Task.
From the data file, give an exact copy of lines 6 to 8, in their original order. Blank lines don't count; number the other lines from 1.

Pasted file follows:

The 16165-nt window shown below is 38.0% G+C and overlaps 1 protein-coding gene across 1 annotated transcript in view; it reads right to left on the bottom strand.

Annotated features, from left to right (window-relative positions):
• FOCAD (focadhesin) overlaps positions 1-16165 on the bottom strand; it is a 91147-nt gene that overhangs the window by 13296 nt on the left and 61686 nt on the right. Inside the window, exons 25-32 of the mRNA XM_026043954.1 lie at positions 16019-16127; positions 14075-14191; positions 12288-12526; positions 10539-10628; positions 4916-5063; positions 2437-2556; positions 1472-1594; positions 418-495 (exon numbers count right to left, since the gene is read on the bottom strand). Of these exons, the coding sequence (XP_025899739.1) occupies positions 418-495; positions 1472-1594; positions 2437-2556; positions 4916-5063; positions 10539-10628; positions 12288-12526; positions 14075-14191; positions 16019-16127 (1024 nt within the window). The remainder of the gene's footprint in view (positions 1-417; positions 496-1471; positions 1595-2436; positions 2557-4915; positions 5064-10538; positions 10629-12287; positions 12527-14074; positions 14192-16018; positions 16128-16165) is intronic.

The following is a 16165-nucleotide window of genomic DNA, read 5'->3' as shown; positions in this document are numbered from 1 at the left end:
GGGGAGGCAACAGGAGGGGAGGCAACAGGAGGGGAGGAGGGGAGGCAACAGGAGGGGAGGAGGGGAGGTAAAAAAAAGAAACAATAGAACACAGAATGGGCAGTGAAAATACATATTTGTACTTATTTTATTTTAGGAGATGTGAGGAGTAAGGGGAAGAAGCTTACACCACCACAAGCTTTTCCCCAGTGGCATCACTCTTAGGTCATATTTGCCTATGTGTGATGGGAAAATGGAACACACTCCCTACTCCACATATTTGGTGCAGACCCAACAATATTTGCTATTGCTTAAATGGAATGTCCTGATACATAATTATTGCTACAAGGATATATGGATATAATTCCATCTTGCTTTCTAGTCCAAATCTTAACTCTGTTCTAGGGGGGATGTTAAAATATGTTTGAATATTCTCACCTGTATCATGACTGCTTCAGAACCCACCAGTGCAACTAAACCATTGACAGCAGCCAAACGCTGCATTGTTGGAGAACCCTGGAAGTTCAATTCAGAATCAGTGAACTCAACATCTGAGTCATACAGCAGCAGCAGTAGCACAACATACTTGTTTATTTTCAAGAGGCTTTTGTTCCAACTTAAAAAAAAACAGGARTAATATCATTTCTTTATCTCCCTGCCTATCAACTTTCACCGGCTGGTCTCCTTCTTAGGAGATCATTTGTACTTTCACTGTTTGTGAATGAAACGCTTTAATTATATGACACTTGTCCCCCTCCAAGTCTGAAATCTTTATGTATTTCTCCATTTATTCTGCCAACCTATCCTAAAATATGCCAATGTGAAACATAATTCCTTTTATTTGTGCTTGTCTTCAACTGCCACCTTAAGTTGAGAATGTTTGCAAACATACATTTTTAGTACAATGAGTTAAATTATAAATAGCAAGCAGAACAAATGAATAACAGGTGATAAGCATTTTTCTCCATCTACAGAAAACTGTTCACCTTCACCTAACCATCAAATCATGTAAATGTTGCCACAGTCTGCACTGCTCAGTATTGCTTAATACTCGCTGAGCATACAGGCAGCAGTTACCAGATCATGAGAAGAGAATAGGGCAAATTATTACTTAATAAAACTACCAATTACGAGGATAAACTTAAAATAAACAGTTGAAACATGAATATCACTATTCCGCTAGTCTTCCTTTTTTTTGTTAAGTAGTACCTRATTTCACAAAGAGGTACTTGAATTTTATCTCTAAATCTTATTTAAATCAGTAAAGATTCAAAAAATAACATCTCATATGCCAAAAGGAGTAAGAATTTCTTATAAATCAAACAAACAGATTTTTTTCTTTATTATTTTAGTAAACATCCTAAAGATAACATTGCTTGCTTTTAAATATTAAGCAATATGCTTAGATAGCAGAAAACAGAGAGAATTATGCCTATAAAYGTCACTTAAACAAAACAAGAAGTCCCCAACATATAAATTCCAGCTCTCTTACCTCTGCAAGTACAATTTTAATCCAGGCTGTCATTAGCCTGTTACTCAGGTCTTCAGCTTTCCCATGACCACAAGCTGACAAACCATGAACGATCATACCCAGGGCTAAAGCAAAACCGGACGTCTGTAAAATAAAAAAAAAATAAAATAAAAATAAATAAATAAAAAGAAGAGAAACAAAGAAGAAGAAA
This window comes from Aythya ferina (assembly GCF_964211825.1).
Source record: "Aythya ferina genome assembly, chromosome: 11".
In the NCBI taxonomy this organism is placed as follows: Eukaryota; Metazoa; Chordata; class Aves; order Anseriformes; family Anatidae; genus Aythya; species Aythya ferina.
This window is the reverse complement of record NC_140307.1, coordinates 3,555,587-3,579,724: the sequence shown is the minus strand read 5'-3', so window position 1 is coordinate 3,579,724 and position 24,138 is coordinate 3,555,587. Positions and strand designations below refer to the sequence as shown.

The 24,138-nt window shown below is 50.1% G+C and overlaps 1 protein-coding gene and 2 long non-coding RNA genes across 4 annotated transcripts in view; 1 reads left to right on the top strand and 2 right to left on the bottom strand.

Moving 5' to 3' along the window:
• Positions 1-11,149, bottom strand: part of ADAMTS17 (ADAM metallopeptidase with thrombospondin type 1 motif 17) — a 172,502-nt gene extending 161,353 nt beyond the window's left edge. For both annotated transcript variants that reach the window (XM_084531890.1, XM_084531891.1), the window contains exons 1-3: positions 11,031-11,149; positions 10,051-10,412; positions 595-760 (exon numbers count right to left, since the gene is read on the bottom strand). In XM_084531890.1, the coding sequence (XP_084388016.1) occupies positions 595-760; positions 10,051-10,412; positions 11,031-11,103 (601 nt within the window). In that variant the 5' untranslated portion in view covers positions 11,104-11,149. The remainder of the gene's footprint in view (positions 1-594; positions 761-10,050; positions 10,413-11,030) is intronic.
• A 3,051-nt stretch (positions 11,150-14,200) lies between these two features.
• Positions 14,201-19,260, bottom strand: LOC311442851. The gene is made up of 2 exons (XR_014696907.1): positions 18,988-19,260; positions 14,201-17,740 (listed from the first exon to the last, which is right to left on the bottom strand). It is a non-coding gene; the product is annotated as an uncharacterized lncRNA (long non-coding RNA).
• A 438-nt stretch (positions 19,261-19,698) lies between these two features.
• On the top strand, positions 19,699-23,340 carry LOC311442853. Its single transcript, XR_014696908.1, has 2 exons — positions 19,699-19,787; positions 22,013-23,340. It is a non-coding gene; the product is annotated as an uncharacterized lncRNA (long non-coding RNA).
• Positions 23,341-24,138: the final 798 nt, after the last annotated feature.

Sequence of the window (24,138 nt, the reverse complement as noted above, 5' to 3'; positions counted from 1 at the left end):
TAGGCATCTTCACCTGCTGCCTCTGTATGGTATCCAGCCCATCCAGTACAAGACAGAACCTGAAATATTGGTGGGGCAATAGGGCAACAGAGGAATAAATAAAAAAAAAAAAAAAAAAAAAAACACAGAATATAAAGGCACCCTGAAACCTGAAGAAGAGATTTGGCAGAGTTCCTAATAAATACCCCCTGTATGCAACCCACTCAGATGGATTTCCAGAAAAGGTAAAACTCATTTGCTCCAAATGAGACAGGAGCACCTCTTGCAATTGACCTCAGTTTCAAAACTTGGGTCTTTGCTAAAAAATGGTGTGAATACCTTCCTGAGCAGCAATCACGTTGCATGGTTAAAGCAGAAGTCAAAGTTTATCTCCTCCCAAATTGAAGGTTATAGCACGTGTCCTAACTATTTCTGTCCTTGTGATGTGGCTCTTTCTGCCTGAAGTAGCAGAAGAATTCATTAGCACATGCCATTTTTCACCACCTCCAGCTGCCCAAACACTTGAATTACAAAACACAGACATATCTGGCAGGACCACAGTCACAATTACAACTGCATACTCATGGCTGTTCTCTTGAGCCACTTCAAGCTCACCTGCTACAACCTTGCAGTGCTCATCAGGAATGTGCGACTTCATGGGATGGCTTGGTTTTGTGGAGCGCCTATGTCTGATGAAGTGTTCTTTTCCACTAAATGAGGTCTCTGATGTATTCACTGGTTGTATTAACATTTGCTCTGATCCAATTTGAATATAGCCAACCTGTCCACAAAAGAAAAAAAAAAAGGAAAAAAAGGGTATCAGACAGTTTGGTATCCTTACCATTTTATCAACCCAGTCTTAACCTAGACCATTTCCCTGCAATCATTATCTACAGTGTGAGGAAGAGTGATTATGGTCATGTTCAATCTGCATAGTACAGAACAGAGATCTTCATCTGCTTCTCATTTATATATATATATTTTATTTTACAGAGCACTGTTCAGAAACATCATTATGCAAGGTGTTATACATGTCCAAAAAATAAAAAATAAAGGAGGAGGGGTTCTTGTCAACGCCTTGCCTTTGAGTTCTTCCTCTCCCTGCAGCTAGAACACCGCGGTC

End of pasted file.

This window comes from Aythya ferina (assembly GCF_964211825.1).
Source record: "Aythya ferina genome assembly, chromosome: 11".
In the NCBI taxonomy this organism is placed as follows: Eukaryota; Metazoa; Chordata; class Aves; order Anseriformes; family Anatidae; genus Aythya; species Aythya ferina.